Thank you for all the wonderful feedback from last month’s issue of Thread Matters!  The question I was asked again and again was, “Is the 40 weight 3-ply thicker than the 40 weight 2-ply?”  The short answer to this question is YES – but what kind of (former) teacher would I be if I didn’t try to explain why?!?  The bigger answer to this question deals with the weight of the thread – how is the weight of thread determined and what does that number mean?

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Thread weight can be confusing, but once you understand where that number comes from it makes a little more sense. First, the higher the number – the thinner the thread.  I realize this is counter-intuitive…and here is where I will try not to bore you with too much technical information.

Cotton sewing thread has been traditionally measured with the abbreviation NE which stands for Number English.  The number refers to how many hanks (for cotton, a hank equals 840 yards – it is different for other types of fibers) weighs one pound.  80 weight thread is made of strands that take 80 hanks (or 67,200 yards) to weigh one pound whereas 40 weight thread is made of strands that take 40 hanks (or 33,600 yards) to weigh one pound.

Most of Aurifil’s thread is 2-ply, meaning it has two strands twisted together to create the finished product.  A common misconception is that the finished thread is what is used for the measurement or weighting.  Instead, it is each individual strand or ply that is used for the weighting.  This means that the new 40 weight, 3-ply thread is 1.5 times thicker than the original 40 weight 2-ply thread.

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If you look at the label of an Aurifil spool you can learn a lot about the thread on that spool.  Let’s take a closer look!

“MAKO’ NE 40/2” – this text tells you that the thread on this spool is made of cotton from the MAKO region of Egypt and that it is measured using the Number English standard of measurement.  The text also tells you that it consists of 2 strands (2 ply) of 40 weight thread.




Now let’s take a peek at the label for the Forty3. It shows “MAKO’ NE 40/3” — this means that it is made of 3 strands of the thread that are 40wt each.




If you missed last month’s installment of Thread Matters, head here. I went further into depth about our new Forty3 thread — how it is made, why it is so amazing, where you’ll want to use it, etc… To learn more about our 40wt/2-ply thread, you can browse our Aurifil Brochure by clicking here.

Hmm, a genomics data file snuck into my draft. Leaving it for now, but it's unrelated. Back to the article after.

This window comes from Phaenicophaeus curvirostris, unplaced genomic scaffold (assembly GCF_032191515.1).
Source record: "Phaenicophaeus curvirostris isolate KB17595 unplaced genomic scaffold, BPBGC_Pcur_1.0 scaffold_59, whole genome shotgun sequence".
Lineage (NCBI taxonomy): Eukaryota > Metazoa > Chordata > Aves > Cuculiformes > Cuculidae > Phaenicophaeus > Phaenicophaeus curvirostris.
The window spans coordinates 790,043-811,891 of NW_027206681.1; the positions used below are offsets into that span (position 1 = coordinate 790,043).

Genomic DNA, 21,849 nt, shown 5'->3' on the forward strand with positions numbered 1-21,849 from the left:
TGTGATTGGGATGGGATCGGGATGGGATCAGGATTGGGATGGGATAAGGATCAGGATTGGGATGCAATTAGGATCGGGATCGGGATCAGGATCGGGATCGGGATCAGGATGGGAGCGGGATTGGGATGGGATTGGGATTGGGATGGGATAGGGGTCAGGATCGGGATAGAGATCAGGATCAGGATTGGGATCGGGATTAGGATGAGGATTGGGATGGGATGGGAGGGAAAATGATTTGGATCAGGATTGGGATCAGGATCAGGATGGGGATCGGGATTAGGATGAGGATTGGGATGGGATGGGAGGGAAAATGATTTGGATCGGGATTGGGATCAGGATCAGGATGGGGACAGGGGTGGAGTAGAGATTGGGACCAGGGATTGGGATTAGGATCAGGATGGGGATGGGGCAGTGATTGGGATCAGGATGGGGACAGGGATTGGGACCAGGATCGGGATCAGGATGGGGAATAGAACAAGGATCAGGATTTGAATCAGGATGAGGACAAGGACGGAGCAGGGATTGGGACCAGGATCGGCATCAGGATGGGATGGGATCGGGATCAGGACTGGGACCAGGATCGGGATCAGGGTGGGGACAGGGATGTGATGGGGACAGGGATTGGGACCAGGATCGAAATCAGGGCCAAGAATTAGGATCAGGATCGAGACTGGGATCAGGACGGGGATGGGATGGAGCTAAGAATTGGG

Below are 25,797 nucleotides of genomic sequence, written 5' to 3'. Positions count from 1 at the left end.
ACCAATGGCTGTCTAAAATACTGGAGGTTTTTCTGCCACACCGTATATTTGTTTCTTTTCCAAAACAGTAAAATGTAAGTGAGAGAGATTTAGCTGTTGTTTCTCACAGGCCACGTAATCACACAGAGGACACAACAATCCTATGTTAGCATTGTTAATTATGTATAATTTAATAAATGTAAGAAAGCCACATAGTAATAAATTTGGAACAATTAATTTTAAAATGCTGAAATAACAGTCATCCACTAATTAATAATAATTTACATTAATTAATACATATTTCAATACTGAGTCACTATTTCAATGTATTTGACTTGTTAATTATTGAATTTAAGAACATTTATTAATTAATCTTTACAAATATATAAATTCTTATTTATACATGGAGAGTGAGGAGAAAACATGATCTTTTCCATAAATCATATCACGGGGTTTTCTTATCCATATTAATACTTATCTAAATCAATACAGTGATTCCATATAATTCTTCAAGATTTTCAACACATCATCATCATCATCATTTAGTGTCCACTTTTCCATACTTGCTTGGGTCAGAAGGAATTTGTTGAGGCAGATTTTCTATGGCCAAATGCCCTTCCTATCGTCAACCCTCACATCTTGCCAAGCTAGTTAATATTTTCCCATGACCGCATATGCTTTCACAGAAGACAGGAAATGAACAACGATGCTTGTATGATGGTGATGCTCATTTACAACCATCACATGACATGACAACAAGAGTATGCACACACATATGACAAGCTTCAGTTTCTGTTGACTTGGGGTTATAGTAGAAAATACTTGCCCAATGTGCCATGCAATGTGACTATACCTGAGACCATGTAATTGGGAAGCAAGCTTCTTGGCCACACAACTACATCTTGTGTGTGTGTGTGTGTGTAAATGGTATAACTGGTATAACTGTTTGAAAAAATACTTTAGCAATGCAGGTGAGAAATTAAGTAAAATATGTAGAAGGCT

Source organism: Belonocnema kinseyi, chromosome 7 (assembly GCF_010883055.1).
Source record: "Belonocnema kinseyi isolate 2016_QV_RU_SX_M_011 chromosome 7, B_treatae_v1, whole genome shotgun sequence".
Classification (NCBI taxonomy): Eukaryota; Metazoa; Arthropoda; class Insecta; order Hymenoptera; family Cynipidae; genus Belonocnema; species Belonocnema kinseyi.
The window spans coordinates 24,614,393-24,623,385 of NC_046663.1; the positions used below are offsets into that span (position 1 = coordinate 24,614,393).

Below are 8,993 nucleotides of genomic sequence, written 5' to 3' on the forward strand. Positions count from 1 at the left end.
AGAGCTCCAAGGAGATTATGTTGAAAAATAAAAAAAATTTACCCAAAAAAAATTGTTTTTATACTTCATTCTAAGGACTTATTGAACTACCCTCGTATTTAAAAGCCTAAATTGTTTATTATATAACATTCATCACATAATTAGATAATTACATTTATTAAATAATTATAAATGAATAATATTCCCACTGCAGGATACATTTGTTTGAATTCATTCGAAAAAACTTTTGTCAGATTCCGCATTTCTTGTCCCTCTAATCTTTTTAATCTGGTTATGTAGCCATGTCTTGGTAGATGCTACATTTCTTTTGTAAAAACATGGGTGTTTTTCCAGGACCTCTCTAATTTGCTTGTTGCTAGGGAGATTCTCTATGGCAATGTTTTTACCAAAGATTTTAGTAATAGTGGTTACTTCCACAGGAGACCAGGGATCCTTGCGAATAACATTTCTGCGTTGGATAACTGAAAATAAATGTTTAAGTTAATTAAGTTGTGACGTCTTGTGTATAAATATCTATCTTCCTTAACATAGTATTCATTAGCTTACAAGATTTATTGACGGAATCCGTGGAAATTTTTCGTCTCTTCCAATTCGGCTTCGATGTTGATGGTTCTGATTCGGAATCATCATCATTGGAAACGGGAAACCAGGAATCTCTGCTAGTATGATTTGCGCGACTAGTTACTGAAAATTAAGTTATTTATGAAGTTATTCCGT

I am still investigating the etymology of the word “hanks” – I would love to know why cotton hanks are 840 yards and linen hanks are only 300 yards.  Please, help me solve this mystery!

I have been sewing since I was about 8, my mom was a crazy-talented artist/weaver/sewist/mom/teacher… (you get the idea!) and I remember her making all my costumes and many of my clothes.  My mother-in-law introduced me to quilting – which suits me more than making clothes as I have trouble sewing in 3-D.  After college, I worked for my mother’s luggage company, in sales and making prototypes of her antique reproduction bags before becoming a middle-school math teacher (yes, I am crazy!)

I still use my 45-year-old Kenmore sewing machine on which I learned how to sew. Soon it will be cool again, because it will be officially “vintage”. I was introduced to Aurifil 9 years ago by the man who services my machine. He said he wouldn’t take care of my baby if I used anything else, and he would know if I cheated. I have not used anything else since!


  1. Thank you so much for this. I love learning new things even at my age. I love Aurifil thread. I just received my Fourty 3 cone and am looking forwarded to Quilting with it. I currently use Ariifil 40/2 for Quilting.

    1. I agree with Barbara. I got a sample pack of Aurifil and trying to decipher the numbers on the end of the spool so I can tell the difference between them besides color. Thread is not just thread once you’ve tried Aurifil. Been slowly switching all my thread stash to Aurifil threads.

      1. Where’s the Pinterest link? Would love to save this but you only have Facebook, mail and Twitter.

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